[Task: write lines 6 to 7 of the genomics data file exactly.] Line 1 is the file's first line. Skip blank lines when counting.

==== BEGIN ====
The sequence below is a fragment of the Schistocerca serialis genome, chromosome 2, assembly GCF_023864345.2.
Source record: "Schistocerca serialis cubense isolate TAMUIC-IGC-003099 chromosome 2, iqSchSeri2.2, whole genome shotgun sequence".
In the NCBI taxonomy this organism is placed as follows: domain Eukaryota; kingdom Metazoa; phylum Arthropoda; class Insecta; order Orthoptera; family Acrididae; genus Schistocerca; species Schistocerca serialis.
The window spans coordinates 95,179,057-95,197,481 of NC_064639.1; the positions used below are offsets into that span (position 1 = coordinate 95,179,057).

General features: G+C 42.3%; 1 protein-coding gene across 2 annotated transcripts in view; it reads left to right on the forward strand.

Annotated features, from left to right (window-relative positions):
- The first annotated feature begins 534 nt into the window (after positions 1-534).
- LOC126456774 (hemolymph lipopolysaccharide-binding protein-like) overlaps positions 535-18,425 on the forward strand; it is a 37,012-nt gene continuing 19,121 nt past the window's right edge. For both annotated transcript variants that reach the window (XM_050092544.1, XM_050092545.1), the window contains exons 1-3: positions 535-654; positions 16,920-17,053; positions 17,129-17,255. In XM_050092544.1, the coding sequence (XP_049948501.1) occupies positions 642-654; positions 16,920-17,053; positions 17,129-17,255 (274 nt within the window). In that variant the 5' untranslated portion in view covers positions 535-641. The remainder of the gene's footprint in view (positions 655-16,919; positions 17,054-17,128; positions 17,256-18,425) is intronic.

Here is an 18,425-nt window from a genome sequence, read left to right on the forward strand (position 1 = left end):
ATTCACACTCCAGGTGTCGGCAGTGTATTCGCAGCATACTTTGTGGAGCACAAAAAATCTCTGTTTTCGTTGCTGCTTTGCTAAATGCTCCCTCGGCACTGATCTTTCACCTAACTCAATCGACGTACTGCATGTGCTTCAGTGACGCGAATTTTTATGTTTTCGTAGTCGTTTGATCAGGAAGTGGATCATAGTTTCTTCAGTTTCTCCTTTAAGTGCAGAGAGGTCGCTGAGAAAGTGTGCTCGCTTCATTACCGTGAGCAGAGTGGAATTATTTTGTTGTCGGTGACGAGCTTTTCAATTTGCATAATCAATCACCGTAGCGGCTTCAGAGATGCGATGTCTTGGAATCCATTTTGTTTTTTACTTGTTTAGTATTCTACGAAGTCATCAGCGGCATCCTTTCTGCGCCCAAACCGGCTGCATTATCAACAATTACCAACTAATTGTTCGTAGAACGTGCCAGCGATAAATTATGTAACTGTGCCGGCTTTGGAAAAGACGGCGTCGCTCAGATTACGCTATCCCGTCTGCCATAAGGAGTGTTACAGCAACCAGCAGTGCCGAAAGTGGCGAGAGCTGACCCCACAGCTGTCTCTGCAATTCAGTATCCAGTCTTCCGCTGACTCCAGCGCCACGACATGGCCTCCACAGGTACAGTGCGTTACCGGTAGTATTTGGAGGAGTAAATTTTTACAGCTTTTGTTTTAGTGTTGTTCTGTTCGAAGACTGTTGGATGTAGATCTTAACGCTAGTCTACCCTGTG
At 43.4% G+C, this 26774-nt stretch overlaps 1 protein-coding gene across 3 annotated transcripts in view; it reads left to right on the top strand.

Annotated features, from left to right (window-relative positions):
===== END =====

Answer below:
Annotated features, from left to right (window-relative positions):
- The first annotated feature begins 534 nt into the window (after positions 1-534).